RIGHT BRAIN LEFT BRAIN … creativity v logic
Right Brain Left Brain … creativity v logic
The ‘right-brain v left-brain’ idea suggests that we artists thrive by using our creative right-brain while all of you ‘non-artists’ lose your right-brain creativity as you become adults.
A good quote here is the Picasso one where he says that ‘all children are artists but the problem is how to remain one when we grow up.’
The responsibilities of adulthood, parenthood, contribution to society, and earning a living, challenge us with quite a set of daunting tasks. We have to grow up. So we have to stop being children. We cannot continue to be creative. However some of us do.
In a previous blog post I wrote about this and disclosed that we have examples of artists and ‘non-artists’ in my own family. There is a link at the bottom of this post.
Of course I realize that not all of you use your logical left-brain to extreme and become accountants like my siblings.
However nowadays the simplistic ‘creative right-brain versus practical left-brain’ notion has been shown to be much too simple. It has been called a myth.
Oh dear! It was a lovely self-satisfying, complacent, smug feeling while it lasted.
But hold on a moment.
The two hemispheres in our grey matter really are there. And head injuries have shown that brains do have specific areas for doing different things. So the people who came up with the logical left versus creative right concept were basing it on something that does exist. Surely there is something deeper in this idea because it feels so correct?
What has actually changed is that our human brains have been shown to be super connective whizkids. It just isn’t quite a simple as left v right. Creativity is still in our brains working alongside our practical logical connections. There are cross-brain connections that seem to focus on very different things. Left and right was a convenient simplistic way to explain it.
Left versus right also suggested out that creativity dies as logistical responsibility expands and takes over in adulthood.
There is so much pressure and so much going on as we grow up. We can’t all be artists, musicians, or writers. The vast majority of people seem to choose to be practical and logically constructive rather than selfish, childish, and ‘creative’.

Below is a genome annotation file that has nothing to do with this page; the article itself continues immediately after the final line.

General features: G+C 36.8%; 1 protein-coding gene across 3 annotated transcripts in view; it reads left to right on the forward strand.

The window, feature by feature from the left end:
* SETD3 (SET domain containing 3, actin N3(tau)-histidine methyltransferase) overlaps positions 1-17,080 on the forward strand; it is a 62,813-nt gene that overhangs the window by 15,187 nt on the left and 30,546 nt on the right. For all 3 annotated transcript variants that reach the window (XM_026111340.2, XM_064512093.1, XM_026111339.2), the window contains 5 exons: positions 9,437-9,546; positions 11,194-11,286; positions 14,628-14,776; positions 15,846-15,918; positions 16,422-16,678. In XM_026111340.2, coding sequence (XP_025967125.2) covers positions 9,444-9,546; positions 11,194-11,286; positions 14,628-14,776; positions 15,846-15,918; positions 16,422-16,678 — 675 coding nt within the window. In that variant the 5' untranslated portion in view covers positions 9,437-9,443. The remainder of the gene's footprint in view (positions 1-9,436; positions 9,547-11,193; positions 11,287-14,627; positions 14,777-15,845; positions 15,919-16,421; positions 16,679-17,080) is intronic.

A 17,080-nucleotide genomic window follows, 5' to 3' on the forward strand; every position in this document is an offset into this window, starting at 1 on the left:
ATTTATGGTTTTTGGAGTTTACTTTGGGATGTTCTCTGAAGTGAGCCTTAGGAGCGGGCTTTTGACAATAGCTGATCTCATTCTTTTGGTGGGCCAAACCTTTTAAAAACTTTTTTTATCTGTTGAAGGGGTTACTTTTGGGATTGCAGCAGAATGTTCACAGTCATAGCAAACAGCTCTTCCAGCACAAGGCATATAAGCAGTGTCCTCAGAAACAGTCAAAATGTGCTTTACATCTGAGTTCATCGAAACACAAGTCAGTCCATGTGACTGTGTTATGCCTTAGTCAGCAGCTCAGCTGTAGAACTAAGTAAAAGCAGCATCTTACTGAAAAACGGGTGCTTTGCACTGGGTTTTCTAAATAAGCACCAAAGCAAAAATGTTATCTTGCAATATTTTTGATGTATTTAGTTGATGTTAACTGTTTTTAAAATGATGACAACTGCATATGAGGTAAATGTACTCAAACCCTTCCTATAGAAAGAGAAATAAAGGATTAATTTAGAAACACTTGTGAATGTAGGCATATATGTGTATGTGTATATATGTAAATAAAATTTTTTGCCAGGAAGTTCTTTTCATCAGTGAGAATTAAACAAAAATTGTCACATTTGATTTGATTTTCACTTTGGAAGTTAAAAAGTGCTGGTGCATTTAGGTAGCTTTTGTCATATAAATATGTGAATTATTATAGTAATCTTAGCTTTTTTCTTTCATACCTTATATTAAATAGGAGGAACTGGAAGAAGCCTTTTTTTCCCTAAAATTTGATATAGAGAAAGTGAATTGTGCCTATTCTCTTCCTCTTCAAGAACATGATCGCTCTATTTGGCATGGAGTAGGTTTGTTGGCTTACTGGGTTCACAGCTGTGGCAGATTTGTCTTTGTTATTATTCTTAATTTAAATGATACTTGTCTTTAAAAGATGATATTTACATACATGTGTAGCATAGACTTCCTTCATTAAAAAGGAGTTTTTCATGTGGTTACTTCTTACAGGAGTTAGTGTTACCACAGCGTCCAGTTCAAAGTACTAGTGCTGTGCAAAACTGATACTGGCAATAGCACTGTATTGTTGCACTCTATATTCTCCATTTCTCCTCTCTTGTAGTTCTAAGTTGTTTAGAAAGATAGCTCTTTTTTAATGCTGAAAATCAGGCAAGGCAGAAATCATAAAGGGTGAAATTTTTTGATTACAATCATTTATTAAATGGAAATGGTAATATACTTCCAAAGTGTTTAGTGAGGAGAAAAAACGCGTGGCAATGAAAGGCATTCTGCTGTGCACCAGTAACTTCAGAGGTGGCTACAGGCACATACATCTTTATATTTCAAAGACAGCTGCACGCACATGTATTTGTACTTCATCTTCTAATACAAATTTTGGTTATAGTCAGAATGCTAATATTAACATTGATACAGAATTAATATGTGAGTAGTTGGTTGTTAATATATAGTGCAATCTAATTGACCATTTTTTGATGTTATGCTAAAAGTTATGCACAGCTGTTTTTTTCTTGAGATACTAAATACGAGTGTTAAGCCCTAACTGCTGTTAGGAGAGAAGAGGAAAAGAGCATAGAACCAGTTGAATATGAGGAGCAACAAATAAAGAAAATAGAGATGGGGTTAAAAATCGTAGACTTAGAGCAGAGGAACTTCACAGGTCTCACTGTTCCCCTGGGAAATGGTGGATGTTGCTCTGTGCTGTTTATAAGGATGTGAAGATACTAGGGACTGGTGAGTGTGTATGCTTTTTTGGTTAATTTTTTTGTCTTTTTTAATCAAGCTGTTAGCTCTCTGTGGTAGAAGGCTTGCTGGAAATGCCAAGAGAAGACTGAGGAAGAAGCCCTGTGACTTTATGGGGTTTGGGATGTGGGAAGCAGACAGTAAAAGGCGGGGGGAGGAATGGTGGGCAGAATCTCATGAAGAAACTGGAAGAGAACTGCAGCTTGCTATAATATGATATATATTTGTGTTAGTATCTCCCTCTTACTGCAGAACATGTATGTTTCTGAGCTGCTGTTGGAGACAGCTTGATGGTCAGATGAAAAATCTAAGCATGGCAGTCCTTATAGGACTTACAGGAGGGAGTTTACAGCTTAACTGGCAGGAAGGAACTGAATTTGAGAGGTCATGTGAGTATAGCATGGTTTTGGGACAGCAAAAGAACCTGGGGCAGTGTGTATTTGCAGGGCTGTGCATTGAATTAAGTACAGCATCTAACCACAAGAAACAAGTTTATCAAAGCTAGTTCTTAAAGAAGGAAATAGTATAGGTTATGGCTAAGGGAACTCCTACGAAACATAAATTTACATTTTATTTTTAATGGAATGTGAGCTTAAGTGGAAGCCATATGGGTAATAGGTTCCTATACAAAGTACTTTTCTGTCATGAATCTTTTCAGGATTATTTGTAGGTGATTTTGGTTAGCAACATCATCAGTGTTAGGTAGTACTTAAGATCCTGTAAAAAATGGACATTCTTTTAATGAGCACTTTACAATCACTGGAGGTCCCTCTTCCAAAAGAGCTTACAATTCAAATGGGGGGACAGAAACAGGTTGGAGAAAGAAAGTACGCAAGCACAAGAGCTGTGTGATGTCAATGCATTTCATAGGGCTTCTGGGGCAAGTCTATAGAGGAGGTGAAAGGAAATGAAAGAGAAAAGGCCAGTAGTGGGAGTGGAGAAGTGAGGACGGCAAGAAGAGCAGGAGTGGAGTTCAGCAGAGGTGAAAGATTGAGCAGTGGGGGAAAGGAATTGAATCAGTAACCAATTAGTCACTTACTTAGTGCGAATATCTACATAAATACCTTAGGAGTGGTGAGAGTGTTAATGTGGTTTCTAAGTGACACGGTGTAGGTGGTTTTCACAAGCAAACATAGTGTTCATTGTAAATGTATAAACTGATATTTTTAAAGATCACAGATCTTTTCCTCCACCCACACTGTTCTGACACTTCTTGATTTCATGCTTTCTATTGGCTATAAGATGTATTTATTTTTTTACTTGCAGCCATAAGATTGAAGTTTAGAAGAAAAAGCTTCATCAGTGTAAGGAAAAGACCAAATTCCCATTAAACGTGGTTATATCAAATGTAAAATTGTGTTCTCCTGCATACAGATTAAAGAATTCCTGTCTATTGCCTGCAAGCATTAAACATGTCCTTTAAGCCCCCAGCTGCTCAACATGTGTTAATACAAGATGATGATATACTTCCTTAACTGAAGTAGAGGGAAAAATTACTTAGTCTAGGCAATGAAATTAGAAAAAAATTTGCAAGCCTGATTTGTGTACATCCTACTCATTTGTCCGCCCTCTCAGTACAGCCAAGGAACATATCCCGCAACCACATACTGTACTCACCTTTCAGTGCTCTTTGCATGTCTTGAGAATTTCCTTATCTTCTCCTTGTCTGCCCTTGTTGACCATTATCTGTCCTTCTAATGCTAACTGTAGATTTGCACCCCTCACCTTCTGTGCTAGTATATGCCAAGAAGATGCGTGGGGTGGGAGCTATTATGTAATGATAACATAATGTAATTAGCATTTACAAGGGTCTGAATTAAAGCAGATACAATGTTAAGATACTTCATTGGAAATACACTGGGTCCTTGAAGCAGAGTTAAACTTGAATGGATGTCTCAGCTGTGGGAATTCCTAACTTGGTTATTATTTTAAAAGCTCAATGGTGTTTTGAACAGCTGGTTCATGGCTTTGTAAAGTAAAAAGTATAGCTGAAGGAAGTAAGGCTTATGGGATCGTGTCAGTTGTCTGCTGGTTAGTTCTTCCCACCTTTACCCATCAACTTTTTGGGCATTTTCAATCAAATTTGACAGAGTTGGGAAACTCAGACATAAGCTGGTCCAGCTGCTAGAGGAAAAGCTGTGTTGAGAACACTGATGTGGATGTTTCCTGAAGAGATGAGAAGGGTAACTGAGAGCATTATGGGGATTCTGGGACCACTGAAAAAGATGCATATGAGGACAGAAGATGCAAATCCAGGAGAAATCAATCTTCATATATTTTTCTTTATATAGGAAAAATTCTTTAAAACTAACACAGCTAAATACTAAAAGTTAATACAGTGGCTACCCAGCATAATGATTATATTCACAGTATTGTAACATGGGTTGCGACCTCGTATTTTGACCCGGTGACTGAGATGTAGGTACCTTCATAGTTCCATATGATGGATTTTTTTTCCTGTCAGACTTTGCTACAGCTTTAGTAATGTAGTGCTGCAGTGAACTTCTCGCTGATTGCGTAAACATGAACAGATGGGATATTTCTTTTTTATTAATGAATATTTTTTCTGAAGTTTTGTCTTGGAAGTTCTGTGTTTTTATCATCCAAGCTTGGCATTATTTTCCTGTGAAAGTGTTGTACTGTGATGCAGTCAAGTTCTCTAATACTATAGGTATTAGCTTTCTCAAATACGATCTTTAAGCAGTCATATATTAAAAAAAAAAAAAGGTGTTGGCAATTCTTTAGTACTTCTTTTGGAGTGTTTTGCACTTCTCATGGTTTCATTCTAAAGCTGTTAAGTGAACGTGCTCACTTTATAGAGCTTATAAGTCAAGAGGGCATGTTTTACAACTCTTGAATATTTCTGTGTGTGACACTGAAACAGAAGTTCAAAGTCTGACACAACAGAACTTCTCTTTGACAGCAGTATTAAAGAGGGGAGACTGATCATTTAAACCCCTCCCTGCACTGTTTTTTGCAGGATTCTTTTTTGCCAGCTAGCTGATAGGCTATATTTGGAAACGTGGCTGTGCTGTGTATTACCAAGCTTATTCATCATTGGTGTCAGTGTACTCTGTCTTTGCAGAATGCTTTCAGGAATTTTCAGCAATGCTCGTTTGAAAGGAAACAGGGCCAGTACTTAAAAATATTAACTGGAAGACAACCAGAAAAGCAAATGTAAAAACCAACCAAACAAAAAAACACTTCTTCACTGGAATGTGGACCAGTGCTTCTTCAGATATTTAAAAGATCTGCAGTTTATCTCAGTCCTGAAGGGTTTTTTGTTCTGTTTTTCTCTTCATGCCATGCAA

So is creativity itself the factor that adults have to lose as they take on more responsibility? Is that a good or bad thing? What actually is creativity? Is it OK to let your creativity lapse with your youth? Is creativity just a nice selfish feeling that only a few people should be allowed to keep because it is so illogical? Why can’t everybody be creative for ever?
Too many questions. Here are a few quotes to answer some of them.
“Imagination is the beginning of creation. You imagine what you desire, you will what you imagine, and at last, you create what you will” – George Bernard Shaw
“Think left and think right and think low and think high. Oh, the thinks you can think up if only you try” – Dr. Seuss
“Creativity is just connecting things. When you ask creative people how they did something, they feel a little guilty because they didn’t really do it, the just saw something. It seemed obvious to them after a while” – Steve Jobs
“Creativity is contagious, pass it on” – Albert Einstein
“Don’t think. Thinking is the enemy of creativity. It’s self-conscious, and anything self-conscious is lousy. You can’t try to do things. You simply must do things” – Ray Bradbury
“I never made one of my discoveries through the process of rational thinking” –Albert Einstein
“Learn the rules like a pro, so you can break them like an artist.” – Pablo Picasso
“The chief enemy of creativity is good sense.” – Pablo Picasso
“You can’t use up creativity. The more you use, the more you have.” – Maya Angelou
Creativity is a good thing. It is not just a childhood experience that must be jettisoned with the coming of adult responsibility. However it is quite difficult to keep the synaptic brain connections in good order when there is so much pressure as one grows up.
Link to previous blog post from 2016.